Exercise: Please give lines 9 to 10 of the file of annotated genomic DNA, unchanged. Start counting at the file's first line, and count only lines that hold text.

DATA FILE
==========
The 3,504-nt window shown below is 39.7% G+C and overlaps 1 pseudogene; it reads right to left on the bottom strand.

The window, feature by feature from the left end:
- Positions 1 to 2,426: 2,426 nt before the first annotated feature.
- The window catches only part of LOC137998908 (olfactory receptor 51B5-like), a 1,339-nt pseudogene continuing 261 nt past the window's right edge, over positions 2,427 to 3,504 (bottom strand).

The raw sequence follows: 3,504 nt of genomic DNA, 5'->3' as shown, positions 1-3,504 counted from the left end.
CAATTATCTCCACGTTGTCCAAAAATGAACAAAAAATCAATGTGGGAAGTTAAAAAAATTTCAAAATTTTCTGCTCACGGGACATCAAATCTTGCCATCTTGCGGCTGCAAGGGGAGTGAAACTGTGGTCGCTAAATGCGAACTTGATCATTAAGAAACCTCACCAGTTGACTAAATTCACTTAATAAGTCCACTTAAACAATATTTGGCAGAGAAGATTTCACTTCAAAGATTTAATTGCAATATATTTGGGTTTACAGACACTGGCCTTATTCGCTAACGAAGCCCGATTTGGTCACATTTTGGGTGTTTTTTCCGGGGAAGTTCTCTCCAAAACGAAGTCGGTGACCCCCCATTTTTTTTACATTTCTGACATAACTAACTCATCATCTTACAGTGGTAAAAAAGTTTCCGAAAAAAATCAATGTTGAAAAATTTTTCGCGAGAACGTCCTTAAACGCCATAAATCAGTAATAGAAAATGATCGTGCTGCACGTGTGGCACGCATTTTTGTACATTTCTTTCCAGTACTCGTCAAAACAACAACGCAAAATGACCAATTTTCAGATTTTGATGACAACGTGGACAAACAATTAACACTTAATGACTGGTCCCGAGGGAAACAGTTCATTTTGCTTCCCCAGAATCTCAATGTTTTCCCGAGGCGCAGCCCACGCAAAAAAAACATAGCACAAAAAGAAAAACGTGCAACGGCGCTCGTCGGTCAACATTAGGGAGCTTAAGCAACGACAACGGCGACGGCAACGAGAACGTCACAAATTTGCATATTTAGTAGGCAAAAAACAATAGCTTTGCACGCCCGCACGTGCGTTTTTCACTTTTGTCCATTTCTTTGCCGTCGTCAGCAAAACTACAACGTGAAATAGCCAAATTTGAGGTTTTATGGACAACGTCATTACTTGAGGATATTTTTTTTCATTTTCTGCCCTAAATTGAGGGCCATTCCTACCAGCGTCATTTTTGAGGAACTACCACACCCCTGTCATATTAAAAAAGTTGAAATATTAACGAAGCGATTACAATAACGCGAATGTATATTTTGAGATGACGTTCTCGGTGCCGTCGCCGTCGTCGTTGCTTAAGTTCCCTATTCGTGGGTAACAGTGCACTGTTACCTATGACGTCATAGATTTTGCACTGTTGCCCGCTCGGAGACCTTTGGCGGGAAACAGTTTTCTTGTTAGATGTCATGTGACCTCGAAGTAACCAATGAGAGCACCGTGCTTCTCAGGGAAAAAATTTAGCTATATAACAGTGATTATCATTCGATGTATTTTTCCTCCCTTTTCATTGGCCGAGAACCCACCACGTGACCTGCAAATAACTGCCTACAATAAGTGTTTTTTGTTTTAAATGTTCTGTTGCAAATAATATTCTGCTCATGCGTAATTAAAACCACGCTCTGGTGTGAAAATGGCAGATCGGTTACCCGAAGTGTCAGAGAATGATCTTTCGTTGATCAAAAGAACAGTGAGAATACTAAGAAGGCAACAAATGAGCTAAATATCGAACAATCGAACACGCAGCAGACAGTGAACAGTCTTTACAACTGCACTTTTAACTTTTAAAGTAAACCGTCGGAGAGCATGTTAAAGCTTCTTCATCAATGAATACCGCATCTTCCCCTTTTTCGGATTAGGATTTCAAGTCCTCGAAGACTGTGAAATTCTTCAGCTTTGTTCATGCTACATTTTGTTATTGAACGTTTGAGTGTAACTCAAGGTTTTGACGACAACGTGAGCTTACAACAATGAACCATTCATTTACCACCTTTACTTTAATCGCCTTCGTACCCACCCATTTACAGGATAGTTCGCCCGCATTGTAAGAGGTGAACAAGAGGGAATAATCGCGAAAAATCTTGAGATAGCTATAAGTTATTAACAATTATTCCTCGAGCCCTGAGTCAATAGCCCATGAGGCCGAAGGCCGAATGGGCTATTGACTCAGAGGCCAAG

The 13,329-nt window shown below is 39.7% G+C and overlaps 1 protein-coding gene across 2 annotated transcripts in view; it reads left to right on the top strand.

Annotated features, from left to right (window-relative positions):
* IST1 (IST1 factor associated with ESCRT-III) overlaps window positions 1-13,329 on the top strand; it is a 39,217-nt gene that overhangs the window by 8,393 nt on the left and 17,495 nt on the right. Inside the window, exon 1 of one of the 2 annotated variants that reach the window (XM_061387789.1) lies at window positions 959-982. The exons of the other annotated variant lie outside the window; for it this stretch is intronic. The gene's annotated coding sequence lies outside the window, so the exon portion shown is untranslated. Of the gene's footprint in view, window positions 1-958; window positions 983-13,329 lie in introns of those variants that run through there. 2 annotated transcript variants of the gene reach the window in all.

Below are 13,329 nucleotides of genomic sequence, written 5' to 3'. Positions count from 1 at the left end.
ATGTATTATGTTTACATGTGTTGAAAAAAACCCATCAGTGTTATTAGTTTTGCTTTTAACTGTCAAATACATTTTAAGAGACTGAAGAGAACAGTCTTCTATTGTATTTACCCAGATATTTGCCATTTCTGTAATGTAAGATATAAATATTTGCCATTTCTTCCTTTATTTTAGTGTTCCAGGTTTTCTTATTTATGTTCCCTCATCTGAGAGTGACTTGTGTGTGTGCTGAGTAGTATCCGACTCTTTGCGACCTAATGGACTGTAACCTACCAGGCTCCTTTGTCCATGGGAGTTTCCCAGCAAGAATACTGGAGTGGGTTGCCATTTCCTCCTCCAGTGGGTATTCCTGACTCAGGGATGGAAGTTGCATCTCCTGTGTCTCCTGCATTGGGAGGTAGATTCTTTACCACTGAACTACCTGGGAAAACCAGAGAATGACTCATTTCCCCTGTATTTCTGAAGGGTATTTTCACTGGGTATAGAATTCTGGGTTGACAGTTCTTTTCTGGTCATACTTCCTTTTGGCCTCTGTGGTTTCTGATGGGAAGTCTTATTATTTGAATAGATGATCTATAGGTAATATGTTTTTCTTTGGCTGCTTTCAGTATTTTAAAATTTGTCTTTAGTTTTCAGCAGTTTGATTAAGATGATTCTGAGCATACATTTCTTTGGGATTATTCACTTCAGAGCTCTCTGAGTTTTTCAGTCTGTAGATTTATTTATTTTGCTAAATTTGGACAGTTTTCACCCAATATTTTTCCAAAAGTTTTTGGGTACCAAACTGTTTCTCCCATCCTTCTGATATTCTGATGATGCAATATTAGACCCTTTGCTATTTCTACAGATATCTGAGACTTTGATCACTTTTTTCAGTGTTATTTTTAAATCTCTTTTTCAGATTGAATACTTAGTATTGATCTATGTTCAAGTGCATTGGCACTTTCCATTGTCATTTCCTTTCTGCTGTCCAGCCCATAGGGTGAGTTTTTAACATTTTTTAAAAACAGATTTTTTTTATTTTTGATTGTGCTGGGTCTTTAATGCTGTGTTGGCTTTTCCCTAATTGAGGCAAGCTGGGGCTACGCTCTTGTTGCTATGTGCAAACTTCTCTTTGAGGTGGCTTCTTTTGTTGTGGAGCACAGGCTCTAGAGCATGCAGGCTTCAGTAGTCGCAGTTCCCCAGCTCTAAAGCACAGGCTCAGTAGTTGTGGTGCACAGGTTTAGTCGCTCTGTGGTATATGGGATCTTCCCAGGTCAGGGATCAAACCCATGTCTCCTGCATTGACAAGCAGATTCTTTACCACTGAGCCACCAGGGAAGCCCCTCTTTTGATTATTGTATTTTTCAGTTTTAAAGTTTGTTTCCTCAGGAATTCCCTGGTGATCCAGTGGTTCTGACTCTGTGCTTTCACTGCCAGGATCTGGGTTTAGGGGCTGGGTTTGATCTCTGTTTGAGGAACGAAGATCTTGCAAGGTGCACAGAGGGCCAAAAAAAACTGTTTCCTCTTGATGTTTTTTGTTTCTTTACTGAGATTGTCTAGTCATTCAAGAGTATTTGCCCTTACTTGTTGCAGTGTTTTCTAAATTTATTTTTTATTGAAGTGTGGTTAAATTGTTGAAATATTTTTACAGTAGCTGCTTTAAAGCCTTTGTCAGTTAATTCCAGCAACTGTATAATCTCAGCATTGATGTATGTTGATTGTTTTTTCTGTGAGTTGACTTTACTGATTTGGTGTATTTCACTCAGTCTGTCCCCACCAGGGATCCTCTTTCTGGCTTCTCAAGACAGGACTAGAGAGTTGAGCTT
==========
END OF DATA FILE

* IST1 (IST1 factor associated with ESCRT-III) overlaps window positions 1-13,329 on the top strand; it is a 39,217-nt gene that overhangs the window by 8,393 nt on the left and 17,495 nt on the right. Inside the window, exon 1 of one of the 2 annotated variants that reach the window (XM_061387789.1) lies at window positions 959-982. The exons of the other annotated variant lie outside the window; for it this stretch is intronic. The gene's annotated coding sequence lies outside the window, so the exon portion shown is untranslated. Of the gene's footprint in view, window positions 1-958; window positions 983-13,329 lie in introns of those variants that run through there. 2 annotated transcript variants of the gene reach the window in all.

Below are 13,329 nucleotides of genomic sequence, written 5' to 3'. Positions count from 1 at the left end.